Terminally ill man talks on ‘death with dignity’

  • Roger Kligler, a retired physician from Falmouth and a volunteer with the organization Compassion & Choices, speaks on the subject of medical aid in dying to about 60 people gathered at the Northampton Friends Meetinghouse on Monday. Gazette Photo

For The Recorder
Published: 10/17/2017 10:21:52 PM

NORTHAMPTON — As a retired doctor with terminal cancer, Dr. Roger Kligler is familiar with the moral dilemmas surrounding end-of-life care.

“Since I’ve been involved with medical aid in dying, I’ve become kind of a magnet,” Kligler said Monday in Northampton. “People with cancer come to talk to me, and their families come and talk to me. I’ve watched some people go through very bad deaths and I feel obligated to help them and not let other people go through the same suffering.”

The event was to rally support and awareness of the End of Life Options Act (H.1194) introduced by Rep. Louis Kafka, D-Stoughton, that would allow patients suffering from terminal illnesses to end their lives.

Kligler spoke first to dozens of community members at the Northampton Friends Meetinghouse, then again at the Northampton Senior Center at 67 Conz St. in the evening.

“I think it shows that a lot of people, especially older people, are thinking about this and really care about this issue,” said John Berkowitz, the event’s lead coordinator and Pioneer Valley Death With Dignity Action Group leader.

Kligler and Berkowitz volunteer with the Massachusetts branch of Compassion & Choices, the nation’s largest nonprofit working to improve end-of-life care. Berkowitz also leads support groups across the Pioneer Valley called “Living Fully, Aging Gracefully, and Befriending Death” that address general anxieties surrounding aging and mortality.

“One of the things that come up in our discussions is that, it’s not so much death I’m afraid of, it’s the dying process,” Berkowitz said.

Legislative push

On Sept. 26, the Joint Committee on Public Health held a public hearing on the issue. South Hadley Democratic Rep. John Scibak was one of 43 legislators who signed a petition for the bill, with Sen. Barbara L’Italien, D-Andover, introducing a similar bill in the Senate.

Supporters of the bill call these “death with dignity” laws, while opponents, including the Massachusetts Medical Society and American College of Physicians, call them “physician-assisted suicide.” Opponents believe that minority and mentally handicapped patients will be taken advantage of when it comes to end-of-life care.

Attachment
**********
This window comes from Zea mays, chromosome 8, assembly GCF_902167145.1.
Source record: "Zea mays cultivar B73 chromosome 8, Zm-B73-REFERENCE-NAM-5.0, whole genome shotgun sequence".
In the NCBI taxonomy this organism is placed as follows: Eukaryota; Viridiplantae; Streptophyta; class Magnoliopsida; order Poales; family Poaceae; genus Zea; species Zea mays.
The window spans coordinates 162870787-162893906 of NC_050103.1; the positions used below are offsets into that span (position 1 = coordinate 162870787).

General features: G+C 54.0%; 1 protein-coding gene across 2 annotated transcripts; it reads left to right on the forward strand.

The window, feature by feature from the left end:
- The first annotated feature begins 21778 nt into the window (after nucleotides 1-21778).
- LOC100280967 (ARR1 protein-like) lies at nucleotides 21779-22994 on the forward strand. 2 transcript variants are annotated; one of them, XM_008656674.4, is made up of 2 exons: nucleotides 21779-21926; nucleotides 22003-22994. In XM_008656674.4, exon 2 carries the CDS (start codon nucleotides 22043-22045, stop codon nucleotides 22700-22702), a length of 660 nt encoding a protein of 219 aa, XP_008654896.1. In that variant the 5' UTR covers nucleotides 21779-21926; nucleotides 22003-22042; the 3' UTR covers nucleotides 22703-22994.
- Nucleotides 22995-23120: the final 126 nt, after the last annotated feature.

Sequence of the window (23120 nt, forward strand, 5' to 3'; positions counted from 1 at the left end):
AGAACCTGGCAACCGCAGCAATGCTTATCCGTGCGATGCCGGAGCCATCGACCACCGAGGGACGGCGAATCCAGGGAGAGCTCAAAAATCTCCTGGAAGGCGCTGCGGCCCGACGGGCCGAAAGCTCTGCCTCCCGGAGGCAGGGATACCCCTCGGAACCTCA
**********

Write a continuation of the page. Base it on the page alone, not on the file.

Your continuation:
But Kligler disputes this.

“It’s not euthanasia, and it’s not suicide,” he said of the bill’s aim.

To qualify for medically assisted dying, patients would have less than six months to live, make the request orally and in writing, have two physicians sign it, and have a mental health professional ensure the patient is making the decision in sound mind. After a 15-day waiting period, a patient would be given the drugs to take if they choose.

If passed, Massachusetts would join six other states in allowing medically assisted dying. California, Colorado, Montana, Oregon, Vermont, and Washington allow the practice, as does Washington, D.C. Massachusetts would be unique in requiring patients to consult with a mental health expert.

In April the bill was referred to the Joint Committee on Public Health, where it will remain until early February unless lawmakers decide to move forward with, amend, or terminate it.

A similar ballot measure that would have allowed terminally ill patients to be prescribed lethal drugs failed to pass in 2012. While 52 percent of the state voted against the bill, 61 percent of Hampshire County residents voted for it.

“It’s an option, it’s a choice,” Berkowitz said. “Doctors don’t have to participate — they can refer patients somewhere else.”

Witnessing end of life

With over 40 years experience as a primary care doctor in Falmouth providing end-of-life care and counseling, Kligler is still dedicated to patient care even after he had to leave his practice two years ago. He was diagnosed with prostate cancer in 2002, and found out the cancer had metastasized and was incurable in 2007.

“I worked in the intensive care units as well as on the floors. I took care of people at the end of their lives, and had many discussions, and saw death in many ways in the hospital,” Kligler said. “I liked being there for my patients at the end of their lives.”

Kligler said he is suing the state of Massachusetts and Attorney General Maura Healey on the grounds that current law does not prevent a physician from prescribing medication for terminally ill patients to end their lives, but physicians could lose their license for doing so.

Under current Massachusetts law, patients may choose to discontinue treatment or pursue palliative care as they ride out the final days of their illness, and no law says physicians cannot help a patient end their lives.

Trying to help people who are suffering through their dying becomes an ethical challenge, Kligler said.

“And I was thinking about me — I didn’t want to lose my license, I didn’t want to go to jail,” he said. “But that’s not the decision I should be making. I should just be listening to the patient.”

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